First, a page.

What is Parental Alienation Syndrome?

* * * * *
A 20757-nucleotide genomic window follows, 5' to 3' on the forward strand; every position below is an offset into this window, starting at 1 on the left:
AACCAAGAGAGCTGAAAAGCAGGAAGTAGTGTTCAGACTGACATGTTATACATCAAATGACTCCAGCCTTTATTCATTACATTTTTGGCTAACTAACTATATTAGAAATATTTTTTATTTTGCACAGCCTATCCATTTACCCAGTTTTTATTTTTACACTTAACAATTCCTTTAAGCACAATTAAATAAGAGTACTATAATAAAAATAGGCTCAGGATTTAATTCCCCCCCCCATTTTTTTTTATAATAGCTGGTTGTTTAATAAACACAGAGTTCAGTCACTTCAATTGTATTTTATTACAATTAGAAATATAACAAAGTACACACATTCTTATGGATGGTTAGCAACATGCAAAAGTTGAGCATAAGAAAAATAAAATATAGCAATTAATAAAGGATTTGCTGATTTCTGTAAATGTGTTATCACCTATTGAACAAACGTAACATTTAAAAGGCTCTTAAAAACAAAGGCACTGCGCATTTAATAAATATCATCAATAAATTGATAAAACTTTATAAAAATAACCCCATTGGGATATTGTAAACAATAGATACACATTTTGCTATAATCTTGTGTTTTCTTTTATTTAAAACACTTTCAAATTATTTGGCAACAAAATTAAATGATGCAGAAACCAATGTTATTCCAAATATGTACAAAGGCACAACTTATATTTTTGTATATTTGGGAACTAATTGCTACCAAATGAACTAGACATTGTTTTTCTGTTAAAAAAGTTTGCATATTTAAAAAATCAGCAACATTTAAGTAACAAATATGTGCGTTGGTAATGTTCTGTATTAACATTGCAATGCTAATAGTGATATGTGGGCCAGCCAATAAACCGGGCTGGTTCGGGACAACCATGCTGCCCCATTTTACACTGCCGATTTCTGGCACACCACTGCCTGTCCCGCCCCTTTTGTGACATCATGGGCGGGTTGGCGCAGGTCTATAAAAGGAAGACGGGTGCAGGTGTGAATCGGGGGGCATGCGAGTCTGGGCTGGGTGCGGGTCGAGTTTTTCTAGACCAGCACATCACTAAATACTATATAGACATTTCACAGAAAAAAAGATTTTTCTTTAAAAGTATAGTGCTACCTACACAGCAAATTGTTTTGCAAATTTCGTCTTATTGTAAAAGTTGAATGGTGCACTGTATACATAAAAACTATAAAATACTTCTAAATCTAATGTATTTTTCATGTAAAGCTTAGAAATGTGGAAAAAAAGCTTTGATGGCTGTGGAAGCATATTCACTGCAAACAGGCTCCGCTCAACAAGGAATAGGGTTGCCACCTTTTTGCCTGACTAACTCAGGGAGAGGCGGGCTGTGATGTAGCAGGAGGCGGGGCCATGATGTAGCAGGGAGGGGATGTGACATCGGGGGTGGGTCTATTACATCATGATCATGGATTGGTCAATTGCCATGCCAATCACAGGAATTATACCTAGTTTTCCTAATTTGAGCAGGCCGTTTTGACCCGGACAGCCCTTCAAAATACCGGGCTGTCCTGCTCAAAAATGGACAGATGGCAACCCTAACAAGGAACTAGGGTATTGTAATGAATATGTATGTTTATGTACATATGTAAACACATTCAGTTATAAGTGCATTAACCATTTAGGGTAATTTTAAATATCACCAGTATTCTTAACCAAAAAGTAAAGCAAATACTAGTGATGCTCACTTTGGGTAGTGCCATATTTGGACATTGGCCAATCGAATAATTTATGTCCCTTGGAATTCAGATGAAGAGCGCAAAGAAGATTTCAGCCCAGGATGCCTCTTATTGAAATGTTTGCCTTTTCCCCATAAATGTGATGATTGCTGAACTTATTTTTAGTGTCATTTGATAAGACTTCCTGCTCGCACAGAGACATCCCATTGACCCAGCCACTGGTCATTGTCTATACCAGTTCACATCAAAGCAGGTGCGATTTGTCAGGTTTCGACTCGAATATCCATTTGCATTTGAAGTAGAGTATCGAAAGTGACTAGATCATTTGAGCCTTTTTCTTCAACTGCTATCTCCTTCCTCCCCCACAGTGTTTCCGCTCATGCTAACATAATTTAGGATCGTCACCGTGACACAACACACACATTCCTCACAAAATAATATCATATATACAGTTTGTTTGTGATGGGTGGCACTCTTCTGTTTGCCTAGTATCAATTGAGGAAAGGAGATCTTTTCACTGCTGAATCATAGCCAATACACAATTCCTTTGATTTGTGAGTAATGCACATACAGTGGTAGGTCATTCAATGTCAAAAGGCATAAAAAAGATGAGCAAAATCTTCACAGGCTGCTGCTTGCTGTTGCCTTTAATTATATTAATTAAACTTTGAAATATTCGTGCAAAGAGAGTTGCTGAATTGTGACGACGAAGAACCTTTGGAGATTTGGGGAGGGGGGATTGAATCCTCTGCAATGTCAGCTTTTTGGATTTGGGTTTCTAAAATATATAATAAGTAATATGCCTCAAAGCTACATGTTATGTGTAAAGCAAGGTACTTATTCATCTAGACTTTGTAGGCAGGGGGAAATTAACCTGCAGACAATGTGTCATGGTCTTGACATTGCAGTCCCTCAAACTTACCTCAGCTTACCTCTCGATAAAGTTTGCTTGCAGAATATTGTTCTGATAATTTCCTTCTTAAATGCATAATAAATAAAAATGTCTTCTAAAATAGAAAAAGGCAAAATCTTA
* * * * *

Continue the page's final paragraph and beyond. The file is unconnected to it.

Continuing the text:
Parental alienation syndrome was a term coined by child psychiatrist Richard A. Gardner drawing upon his clinical experiences since the early 1980s. The concept of one parent attempting to separate their child from the other parent as punishment or part of a divorce have been described since at least the 1940s, but Gardner was the first to define a specific syndrome. In a 1985 article, he defined PAS as "...a disorder that arises primarily in the context of child-custody disputes. Its primary manifestation is the child's campaign of denigration against the parent, a campaign that has no justification. The disorder results from the combination of indoctrinations by the alienating parent and the child's own contributions to the vilification of the alienated parent" also stating that the indoctrination may be deliberate or unconscious on the part of the alienating parent. PAS was originally developed as an explanation for the increase in the number of reports of child abuse in the 1980s. Gardner initially believed that parents (usually mothers) made false accusations of child abuse and sexual abuse against the other parent (usually fathers) in order to prevent further contact between them. While Gardner initially described the mother was the alienator in 90% of PAS cases, he later stated both parents were equally likely to alienate. He also later stated that in his experience accusations of sexual abuse were not present in the vast majority of cases of PAS.